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Jul 30, 2015

Grilled Goodness


There is no reason that grilling should get a bad rap! Grilling can be a healthy method of cooking and one does not need to indulge in hot dogs every time you turn on the heat. Make sure you serve plenty of vegetables along with meat and chicken prepared on the grill and you will never feel like you are copping out on your family’s well-being.
Grilled vegetables can be simple sliced vegetables brushed with olive oil and sprinkled with salt and pepper. Choose vegetables that cook quickly like zucchini, mushrooms and peppers so you don’t have to watch over them for long.  You can also incorporate grilled vegetables into delicious salads and side dishes for your next barbeque.


For the vinaigrette:
2 tablespoons white wine vinegar
1 teaspoon Dijon or yellow mustard
1 teaspoon kosher salt, plus more for seasoning
Freshly ground black pepper
1/3 cup extra-virgin olive oil, plus more for brushing
1/4 cup parsley leaves, checked and chopped

For the salad:
4 portobello mushrooms, stems removed and discarded
4 ripe plum tomatoes, halved
1 Vidalia onion, sliced in rounds
1 bag checked romaine hearts

Preheat an outdoor grill to medium hot.
Whisk the vinegar with the mustard, salt, and pepper in a small bowl. Gradually whisk in the oil, starting with a few drops and then adding the rest in a steady stream to make a smooth, slightly thick vinaigrette. Whisk in the parsley and set aside.
Lay the mushrooms, tomatoes and onions out on a pan and lightly brush them with olive oil and season with salt and pepper. Place the mushrooms on the grill smooth side down. Grill until juices collect in the cap and mushrooms soften, about 3 minutes. Turn them over and cook until slightly charred around the edges and the center is very tender, about 3 minutes more. Put the tomatoes on the grill skin side down and grill until juicy and charred, about 6 minutes. Grill the onions, turning once or twice, until they are tender, about 20 minutes.
Divide the romaine, mushroom caps, tomatoes and onions among 4 plates. Drizzle the vinaigrette over the salads and serve.

12 medium portabella mushroom, stems removed
2 large beef tomatoes
½ cup olive oil
2 tablespoons kosher salt

for the pesto:
2 cups loosely packed basil leaves, washed, dried and checked
½ cup olive oil
2 cloves garlic
½ cup pine nuts (pignolia)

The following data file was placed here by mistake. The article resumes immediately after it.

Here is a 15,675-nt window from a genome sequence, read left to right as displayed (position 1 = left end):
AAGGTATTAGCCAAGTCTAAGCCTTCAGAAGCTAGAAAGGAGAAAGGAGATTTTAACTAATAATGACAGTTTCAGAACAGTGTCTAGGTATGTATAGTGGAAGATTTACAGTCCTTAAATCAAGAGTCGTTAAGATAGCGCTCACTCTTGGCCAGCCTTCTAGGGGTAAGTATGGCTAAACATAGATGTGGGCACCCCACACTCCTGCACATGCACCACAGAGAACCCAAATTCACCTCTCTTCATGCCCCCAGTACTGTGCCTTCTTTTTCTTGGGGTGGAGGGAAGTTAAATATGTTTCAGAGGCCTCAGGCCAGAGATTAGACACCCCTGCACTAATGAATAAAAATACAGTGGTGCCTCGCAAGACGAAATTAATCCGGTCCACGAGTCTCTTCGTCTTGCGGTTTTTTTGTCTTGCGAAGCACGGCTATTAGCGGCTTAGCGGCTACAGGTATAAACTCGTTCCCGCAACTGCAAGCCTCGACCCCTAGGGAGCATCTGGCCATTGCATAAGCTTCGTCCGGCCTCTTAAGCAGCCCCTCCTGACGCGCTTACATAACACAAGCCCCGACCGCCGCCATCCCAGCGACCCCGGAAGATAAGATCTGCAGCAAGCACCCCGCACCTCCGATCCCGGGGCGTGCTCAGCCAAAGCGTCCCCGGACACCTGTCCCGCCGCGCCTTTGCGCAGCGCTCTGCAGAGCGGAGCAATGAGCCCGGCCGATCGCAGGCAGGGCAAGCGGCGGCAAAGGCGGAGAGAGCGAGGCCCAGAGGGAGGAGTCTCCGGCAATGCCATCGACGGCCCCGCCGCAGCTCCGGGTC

½ teaspoon kosher salt

In the bowl of a food processor fitted with a metal blade, combine basil, garlic and pine nuts.  While the motor is running, pour in the oil.  Turn off the food processor.  If the mixture seems too stiff to spread, add 1-2 tablespoons more olive oil and process once more.  Season with salt and set aside.
Preheat the grill for 10 minutes.  Using a small spoon, scrape away the black gills on the underside of the mushrooms.  Clean the mushrooms by wiping with a damp paper towel—no need to peel.  Slice the tomatoes into three rounds and remove as many seeds as you can without damaging the flesh.  Brush both the mushrooms and the tomatoes with olive oil and sprinkle with salt.  Place the mushrooms on the grill, cap side down and grill for 6-7 minutes.  Turn them over and use a spatula to press out as much liquid as possible.  Grill another 4 minutes and remove.  Place the tomatoes on the grill and cook for 7-8 minutes then carefully turn with a spatula.  Once again, use the spatula to press out as much liquid as you can.  Grill 5-6 minutes longer and remove.
Set 6 portabella caps stem side up on a platter.  Place a tomato slice on each cap.  Spread a heaping tablespoon of pesto on each tomato.  Top with another mushroom cap to form a little sandwich.  Serve at room temperature.
Hearty appetite!



Jul 23, 2015

Breaking the Fast

We have all been told that 3 glasses of water is the way to go when breaking a fast; it hydrates and keeps you from over-eating heavy foods that will make you feel sick. But once you’ve watered your system you will want to enjoy a light filling meal that doesn’t require lots of preparation. One of the first things that come to mind is omelets. Adding some vegetables makes it an even better option.


2 large or extra large eggs
2 tablespoons milk